Mr. Michael Lincoln is probably regretting his decision to avoid reporting the outside business activity (OBA) of a financial advisor he was supposed to be supervising, according to settlement documents he signed with the Financial Industry Regulatory Authority (FINRA).
While at LPL Financial, Mr. Lincoln supervised a financial advisor who developed a real estate property in Hawaii. Mr. Lincoln even invested $850,000 of his own money in his subordinate’s business venture.
Emiliano Rocha Jr., formerly employed with LPL Financial and Invest Financial Corporation, has been suspended for seven months and fined $10,000. Rocha borrowed $19,700 from an investor, failed to pay the investor back, and lied to his brokerage firm about borrowing the funds.
When Rocha was working for LPL Financial, an investor opened an account with the firm. Rocha and the investor executed a loan agreement in which the investor agreed to loan Rocha $17,000, if Rocha paid him back without interest by a certain date. A few months later, Rocha borrowed an additional $2,700 from the investor. However, he did not ask the investor’s permission or execute a loan agreement.
Benjamin Doyle Maleche of LPL Financial was recently fined and suspended for failing to tell his member firm—JP Morgan at the time—that he was recommending his clients buy into a risky pre-IPO investment fund.
Tamara Lynne Collins of LPL Financial was recently fined and suspended for tampering with annuity documents. Specifically, she added her client’s initials to documents, and changed the date on documents related to annuity purchases after a client had already signed them.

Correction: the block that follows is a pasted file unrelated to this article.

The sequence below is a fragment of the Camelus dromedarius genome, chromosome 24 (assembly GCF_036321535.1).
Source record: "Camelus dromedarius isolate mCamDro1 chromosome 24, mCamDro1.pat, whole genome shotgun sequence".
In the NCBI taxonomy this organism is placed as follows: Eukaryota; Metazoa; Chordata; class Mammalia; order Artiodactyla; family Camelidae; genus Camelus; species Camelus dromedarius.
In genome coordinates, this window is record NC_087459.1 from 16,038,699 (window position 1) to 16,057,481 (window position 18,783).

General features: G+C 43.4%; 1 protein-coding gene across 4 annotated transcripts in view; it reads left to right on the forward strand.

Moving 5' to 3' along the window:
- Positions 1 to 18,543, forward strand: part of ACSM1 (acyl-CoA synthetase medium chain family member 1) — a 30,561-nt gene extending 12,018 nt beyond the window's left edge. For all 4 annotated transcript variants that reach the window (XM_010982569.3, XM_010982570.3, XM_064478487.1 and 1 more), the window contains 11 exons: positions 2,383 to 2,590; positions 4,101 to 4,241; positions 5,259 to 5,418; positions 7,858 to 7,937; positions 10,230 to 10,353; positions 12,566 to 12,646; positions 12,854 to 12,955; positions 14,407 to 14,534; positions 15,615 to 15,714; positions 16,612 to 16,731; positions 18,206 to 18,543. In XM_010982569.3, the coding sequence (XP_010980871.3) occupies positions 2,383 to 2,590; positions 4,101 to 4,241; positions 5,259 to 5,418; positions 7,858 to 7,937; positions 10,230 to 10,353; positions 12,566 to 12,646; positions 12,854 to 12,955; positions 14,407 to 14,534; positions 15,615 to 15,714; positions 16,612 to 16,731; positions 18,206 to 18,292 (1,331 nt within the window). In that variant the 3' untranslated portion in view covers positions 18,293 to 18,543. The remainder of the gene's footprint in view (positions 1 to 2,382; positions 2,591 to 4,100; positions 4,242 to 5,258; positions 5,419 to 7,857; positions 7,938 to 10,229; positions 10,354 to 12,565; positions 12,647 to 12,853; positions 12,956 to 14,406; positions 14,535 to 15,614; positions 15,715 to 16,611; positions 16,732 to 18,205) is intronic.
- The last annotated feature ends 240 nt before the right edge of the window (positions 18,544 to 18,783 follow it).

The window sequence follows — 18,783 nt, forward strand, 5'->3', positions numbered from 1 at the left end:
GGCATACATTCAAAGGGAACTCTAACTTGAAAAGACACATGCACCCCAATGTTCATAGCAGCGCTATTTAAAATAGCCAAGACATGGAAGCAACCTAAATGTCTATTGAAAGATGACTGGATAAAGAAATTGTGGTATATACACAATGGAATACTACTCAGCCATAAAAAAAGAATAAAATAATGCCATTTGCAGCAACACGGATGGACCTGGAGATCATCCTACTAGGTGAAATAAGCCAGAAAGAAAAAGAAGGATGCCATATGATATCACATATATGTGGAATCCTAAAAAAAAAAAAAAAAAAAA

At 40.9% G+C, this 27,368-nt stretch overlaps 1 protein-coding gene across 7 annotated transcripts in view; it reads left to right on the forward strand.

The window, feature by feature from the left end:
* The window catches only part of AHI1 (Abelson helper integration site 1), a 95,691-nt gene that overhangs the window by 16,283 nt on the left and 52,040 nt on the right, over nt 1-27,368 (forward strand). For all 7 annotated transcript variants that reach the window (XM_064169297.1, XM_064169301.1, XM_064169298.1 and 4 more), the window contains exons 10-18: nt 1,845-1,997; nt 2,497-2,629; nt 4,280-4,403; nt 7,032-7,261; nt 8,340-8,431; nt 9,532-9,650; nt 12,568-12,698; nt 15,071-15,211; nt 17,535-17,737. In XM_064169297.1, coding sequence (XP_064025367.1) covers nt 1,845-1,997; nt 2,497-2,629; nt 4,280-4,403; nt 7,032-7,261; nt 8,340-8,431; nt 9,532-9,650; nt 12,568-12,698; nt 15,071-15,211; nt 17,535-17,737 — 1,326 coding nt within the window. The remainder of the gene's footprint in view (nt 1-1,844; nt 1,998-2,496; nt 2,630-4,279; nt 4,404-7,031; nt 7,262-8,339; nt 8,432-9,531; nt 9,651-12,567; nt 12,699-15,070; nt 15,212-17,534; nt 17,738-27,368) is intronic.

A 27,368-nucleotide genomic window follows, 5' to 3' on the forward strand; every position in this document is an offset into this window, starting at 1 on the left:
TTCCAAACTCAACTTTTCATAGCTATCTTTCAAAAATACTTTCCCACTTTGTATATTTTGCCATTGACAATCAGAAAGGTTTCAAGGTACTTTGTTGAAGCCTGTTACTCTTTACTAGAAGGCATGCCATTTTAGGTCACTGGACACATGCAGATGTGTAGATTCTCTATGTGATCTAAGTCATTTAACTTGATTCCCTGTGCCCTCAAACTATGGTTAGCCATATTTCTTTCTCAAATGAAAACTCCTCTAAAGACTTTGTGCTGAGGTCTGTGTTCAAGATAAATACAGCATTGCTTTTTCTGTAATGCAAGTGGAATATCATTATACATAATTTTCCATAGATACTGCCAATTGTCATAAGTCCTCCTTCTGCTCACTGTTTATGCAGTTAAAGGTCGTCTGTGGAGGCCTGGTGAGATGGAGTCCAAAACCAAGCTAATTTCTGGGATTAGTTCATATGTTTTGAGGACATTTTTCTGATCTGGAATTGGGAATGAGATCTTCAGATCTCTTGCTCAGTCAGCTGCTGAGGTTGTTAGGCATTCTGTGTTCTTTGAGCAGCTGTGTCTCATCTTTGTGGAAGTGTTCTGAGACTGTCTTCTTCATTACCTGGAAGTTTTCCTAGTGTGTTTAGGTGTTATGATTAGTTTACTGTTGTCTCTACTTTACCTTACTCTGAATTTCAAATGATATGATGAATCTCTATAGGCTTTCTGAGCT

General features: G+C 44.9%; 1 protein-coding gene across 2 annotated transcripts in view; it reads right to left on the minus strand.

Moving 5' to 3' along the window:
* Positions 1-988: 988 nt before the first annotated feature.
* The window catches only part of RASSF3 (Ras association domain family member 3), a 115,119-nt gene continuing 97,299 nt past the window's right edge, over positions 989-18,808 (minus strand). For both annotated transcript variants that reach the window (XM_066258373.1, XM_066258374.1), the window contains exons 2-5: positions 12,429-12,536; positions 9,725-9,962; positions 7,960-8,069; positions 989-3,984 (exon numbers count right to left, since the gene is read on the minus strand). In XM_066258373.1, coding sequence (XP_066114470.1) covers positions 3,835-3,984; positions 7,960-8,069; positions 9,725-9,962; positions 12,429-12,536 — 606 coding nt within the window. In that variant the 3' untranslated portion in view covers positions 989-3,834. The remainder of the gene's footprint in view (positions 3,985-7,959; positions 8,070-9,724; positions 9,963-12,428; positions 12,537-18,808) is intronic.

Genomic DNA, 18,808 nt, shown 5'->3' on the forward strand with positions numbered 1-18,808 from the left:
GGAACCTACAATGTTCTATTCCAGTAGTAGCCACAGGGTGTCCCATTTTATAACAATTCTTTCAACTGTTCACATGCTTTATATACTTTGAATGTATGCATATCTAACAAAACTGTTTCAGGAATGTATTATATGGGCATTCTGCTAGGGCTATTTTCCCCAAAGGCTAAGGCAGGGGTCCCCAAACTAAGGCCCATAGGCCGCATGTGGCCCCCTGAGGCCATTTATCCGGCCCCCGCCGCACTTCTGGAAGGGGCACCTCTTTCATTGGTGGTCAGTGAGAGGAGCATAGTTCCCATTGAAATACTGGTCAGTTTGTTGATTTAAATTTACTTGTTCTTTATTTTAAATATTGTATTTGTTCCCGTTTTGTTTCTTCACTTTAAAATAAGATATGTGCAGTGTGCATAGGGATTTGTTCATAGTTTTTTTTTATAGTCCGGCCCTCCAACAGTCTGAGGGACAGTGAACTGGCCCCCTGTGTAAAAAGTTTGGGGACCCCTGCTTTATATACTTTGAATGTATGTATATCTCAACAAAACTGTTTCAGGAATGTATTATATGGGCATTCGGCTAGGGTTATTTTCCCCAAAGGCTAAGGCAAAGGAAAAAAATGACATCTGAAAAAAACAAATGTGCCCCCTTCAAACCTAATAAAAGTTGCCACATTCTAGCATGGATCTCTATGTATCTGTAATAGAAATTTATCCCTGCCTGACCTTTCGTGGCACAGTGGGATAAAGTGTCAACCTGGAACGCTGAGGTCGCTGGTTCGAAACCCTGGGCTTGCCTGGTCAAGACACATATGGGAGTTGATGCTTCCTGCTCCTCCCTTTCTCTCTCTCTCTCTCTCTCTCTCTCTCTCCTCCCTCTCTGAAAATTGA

If you’re reading this article, there is a good chance you invested in or through an entity that is now in receivership, and you probably have a lot of questions! The purpose of this article is to give you a general overview of how receiverships work so you know what to expect. Every receivership is different, but every receivership goes through four overlapping stages: 1) stabilization; 2) investigation; 3) litigation; and 4) distribution.
These four stages all support the overarching goal of every receivership—the orderly winding down of a business in a manner that maximizes value for investors.
We will come back to these four stages in a minute, but first it is important to understand the background context that gives rise to a receivership.
Some investor claims are easy to see, such as when money is simply missing from an account or a financial advisor has been arrested for securities fraud. In other cases, a financial advisor has been negligent. The financial advisor did not commit fraud, but he did make mistakes that caused investment losses. These cases are more difficult for an investor to spot. Here are the three things we see in most of the investor claims we file against financial advisors for malpractice or negligence.
Financial advisors love to sell variable annuities. The reason is simple—commissions of up to 8%. If a financial advisor can sell you a $200,000 variable annuity, that means commissions of up to $16,000. Not bad for a day’s work!
Unfortunately, commissions are just about the only thing that is simple about variable annuities.
The one reason why variable annuities are almost always a bad idea is that they are too complicated for ordinary investors (and normal people in general) to understand. Seriously, have you ever tried to read a variable annuity policy? Here is just one example from an actual policy. Try to stay awake through this, because there is a lot more you urgently need to know about variable annuities:
If your financial advisor has caused investment losses, you may want to sue your financial advisor. For better or for worse, you may instead be forced out of court and into a FINRA arbitration. This post explains why securities litigation frequently ends up in FINRA arbitration, and what you can expect from the FINRA arbitration process.